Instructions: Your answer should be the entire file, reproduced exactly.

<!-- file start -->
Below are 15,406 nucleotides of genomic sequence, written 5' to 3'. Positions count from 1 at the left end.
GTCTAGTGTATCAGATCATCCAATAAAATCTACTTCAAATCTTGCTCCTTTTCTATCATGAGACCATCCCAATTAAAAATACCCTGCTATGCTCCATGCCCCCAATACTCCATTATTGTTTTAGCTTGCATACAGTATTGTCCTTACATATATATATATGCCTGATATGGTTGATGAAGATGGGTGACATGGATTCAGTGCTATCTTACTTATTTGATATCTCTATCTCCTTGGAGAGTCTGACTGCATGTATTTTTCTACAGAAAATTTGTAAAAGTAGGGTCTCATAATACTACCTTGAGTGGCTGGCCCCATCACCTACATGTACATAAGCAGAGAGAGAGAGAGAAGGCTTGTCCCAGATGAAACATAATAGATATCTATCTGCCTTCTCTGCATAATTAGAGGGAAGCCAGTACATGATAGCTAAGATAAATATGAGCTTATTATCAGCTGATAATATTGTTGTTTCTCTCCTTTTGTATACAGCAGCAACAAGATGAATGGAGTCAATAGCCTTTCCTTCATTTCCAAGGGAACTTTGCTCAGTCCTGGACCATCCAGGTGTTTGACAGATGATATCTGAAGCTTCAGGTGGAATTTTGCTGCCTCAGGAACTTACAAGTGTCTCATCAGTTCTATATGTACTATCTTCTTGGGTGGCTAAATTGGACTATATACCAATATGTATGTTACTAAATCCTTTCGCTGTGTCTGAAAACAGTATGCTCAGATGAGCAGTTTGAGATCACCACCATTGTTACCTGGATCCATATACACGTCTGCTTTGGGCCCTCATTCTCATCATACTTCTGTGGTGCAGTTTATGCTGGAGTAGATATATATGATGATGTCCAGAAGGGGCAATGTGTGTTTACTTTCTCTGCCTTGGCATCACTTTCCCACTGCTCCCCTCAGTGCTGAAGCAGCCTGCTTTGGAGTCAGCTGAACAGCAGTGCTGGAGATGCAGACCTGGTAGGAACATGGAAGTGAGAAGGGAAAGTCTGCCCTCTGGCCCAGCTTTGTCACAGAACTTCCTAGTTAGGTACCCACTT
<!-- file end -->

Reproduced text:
Below are 15,406 nucleotides of genomic sequence, written 5' to 3'. Positions count from 1 at the left end.
GTCTAGTGTATCAGATCATCCAATAAAATCTACTTCAAATCTTGCTCCTTTTCTATCATGAGACCATCCCAATTAAAAATACCCTGCTATGCTCCATGCCCCCAATACTCCATTATTGTTTTAGCTTGCATACAGTATTGTCCTTACATATATATATATGCCTGATATGGTTGATGAAGATGGGTGACATGGATTCAGTGCTATCTTACTTATTTGATATCTCTATCTCCTTGGAGAGTCTGACTGCATGTATTTTTCTACAGAAAATTTGTAAAAGTAGGGTCTCATAATACTACCTTGAGTGGCTGGCCCCATCACCTACATGTACATAAGCAGAGAGAGAGAGAGAAGGCTTGTCCCAGATGAAACATAATAGATATCTATCTGCCTTCTCTGCATAATTAGAGGGAAGCCAGTACATGATAGCTAAGATAAATATGAGCTTATTATCAGCTGATAATATTGTTGTTTCTCTCCTTTTGTATACAGCAGCAACAAGATGAATGGAGTCAATAGCCTTTCCTTCATTTCCAAGGGAACTTTGCTCAGTCCTGGACCATCCAGGTGTTTGACAGATGATATCTGAAGCTTCAGGTGGAATTTTGCTGCCTCAGGAACTTACAAGTGTCTCATCAGTTCTATATGTACTATCTTCTTGGGTGGCTAAATTGGACTATATACCAATATGTATGTTACTAAATCCTTTCGCTGTGTCTGAAAACAGTATGCTCAGATGAGCAGTTTGAGATCACCACCATTGTTACCTGGATCCATATACACGTCTGCTTTGGGCCCTCATTCTCATCATACTTCTGTGGTGCAGTTTATGCTGGAGTAGATATATATGATGATGTCCAGAAGGGGCAATGTGTGTTTACTTTCTCTGCCTTGGCATCACTTTCCCACTGCTCCCCTCAGTGCTGAAGCAGCCTGCTTTGGAGTCAGCTGAACAGCAGTGCTGGAGATGCAGACCTGGTAGGAACATGGAAGTGAGAAGGGAAAGTCTGCCCTCTGGCCCAGCTTTGTCACAGAACTTCCTAGTTAGGTACCCACTT